The planet is already starting to feel some of the effects of this change, from the record-breaking heatwaves in Australia to the number of extreme weather events in the US. Yet, it can be extremely hard to picture how something as seemingly abstract as climate change will affect us in the future – and this is where Matt Fitzpatrick from the University of Maryland Center for Environmental Science steps in.
Fitzpatrick and his colleague Robert R. Dunn have built an interactive map, matching 540 urban areas across the US and Canada to towns and cities whose contemporary climate mirrors what they can expect to see in the future. The purpose of the map and the accompanying study, published in Nature Communications, is to raise awareness over the very real, very tangible implications of climate change for the 250 million or so people living in North America's urban centers.
Warning: the result is quite alarming.
"We show that climate of most urban areas will shift considerably and become either more akin to contemporary climates hundreds of kilometers away and mainly to the south or will have no modern equivalent," the study authors explain.
The map considers two options: one, that nothing is done to curb our appetite for fossil fuels and greenhouse gas emissions continue to rise and two, something is done to mitigate climate change and emissions peak in 2040 before declining. If we continue along the first path, the authors find, the climate of an average North American town or city will look like that of a location 850 kilometers (530 miles) to the south.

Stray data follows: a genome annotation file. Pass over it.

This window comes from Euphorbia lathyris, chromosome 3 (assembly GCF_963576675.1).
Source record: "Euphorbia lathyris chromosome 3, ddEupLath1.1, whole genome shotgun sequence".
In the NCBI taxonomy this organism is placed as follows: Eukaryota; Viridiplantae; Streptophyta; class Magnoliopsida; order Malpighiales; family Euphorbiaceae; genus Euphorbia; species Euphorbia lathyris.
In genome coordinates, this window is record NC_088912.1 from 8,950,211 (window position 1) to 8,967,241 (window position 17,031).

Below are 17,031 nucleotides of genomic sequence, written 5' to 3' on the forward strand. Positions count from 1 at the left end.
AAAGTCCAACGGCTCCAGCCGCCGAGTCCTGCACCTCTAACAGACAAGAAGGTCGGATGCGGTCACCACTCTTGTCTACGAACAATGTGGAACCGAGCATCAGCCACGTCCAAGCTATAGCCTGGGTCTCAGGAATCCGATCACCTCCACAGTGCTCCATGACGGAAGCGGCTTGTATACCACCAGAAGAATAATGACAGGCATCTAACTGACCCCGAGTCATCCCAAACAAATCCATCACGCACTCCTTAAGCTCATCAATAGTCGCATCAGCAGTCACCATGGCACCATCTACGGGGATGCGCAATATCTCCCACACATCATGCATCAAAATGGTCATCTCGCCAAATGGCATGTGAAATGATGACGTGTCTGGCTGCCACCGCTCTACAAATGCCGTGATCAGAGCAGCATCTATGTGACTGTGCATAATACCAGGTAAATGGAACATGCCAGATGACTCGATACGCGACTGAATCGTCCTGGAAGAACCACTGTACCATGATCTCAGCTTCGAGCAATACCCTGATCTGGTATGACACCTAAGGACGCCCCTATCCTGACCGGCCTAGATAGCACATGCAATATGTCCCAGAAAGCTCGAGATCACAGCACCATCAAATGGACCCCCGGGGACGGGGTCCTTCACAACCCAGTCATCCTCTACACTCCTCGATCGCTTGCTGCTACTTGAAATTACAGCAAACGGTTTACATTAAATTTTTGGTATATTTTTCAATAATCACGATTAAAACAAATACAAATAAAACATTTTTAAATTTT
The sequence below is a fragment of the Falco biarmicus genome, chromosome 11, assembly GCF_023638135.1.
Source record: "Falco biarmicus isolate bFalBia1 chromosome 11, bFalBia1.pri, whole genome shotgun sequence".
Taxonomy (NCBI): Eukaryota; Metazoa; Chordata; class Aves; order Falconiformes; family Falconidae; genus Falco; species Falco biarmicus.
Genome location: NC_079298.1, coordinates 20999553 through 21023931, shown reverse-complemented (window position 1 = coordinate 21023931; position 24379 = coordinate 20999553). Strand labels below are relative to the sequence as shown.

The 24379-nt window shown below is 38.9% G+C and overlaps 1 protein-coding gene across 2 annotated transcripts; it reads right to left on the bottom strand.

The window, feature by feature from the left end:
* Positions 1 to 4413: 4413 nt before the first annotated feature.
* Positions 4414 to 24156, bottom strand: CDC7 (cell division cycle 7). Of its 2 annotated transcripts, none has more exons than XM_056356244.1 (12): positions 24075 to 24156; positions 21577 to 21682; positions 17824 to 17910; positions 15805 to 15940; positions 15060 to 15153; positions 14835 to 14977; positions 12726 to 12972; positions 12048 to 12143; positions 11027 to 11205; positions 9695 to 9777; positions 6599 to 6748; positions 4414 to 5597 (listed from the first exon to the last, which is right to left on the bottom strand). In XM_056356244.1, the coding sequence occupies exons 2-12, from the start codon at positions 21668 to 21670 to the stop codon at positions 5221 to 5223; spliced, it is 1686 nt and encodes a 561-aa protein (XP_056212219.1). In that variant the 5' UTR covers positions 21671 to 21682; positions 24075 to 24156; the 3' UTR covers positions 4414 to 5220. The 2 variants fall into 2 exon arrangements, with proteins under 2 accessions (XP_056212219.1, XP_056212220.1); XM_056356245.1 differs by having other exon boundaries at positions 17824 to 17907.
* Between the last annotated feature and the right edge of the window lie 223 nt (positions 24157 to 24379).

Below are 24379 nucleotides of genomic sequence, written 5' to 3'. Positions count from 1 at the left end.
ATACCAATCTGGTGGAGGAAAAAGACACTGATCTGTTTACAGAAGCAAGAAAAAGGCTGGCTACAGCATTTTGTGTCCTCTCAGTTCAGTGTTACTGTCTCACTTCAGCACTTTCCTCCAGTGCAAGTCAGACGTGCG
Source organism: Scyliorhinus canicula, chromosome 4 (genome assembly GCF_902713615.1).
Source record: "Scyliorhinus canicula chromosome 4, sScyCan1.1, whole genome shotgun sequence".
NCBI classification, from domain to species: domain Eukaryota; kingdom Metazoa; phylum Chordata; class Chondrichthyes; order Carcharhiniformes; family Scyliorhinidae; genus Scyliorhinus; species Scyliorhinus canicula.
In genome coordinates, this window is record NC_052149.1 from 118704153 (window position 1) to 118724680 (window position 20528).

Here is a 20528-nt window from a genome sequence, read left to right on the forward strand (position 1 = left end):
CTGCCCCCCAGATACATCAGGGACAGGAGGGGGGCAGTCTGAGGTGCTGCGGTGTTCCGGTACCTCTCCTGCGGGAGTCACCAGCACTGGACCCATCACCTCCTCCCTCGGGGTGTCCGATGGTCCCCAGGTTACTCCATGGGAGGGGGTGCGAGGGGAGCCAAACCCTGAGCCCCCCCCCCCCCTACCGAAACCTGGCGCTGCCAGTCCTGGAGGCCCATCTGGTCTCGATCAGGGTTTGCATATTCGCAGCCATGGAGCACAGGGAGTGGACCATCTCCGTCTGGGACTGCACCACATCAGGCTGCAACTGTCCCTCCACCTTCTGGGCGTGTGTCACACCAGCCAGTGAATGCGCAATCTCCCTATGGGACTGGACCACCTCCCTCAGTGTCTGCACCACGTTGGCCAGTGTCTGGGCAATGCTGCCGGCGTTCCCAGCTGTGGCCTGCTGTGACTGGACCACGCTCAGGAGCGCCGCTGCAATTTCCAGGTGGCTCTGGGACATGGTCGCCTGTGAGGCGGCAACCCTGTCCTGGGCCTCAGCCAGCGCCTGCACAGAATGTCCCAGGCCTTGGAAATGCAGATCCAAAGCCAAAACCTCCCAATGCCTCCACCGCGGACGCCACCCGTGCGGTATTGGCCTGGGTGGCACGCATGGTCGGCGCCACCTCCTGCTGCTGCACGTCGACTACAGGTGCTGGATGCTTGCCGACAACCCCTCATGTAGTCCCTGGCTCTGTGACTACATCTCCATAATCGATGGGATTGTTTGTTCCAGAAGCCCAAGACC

And so by 2080, the climate of Washington DC will look akin to that of Greenwood, Mississippi in the unmitigated scenario. Alternatively, it could look like Paragould, Arkansas in the mitigated scenario. In New York, it is Jonesboro, Arkansas (unmitigated scenario) or Annapolis, Maryland (mitigated scenario). While in Los Angeles, it's Las Palmas, Mexico (unmitigated scenario) or virtually unchanged (mitigated scenario).
To create the map, Fitzpatrick and Dunn collated information from climate change datasets including one that looks at current climatic conditions, a second that considers climatic predictions, and a third that measures historic climate variability. They also used a total of 27 different Earth system models to calculate the average temperature change for each of the 540 urban areas (530 in the US and 10 in Canada).
"Within the lifetime of children living today, the climate of many regions is projected to change from the familiar to conditions unlike those experienced in the same place by their parents, grandparents, or perhaps any generation in millenia," the study authors add.
"While scientists share great concern for the expected severe impacts of climate change, the same is not necessarily true of the general public."
This, they hope, will change that.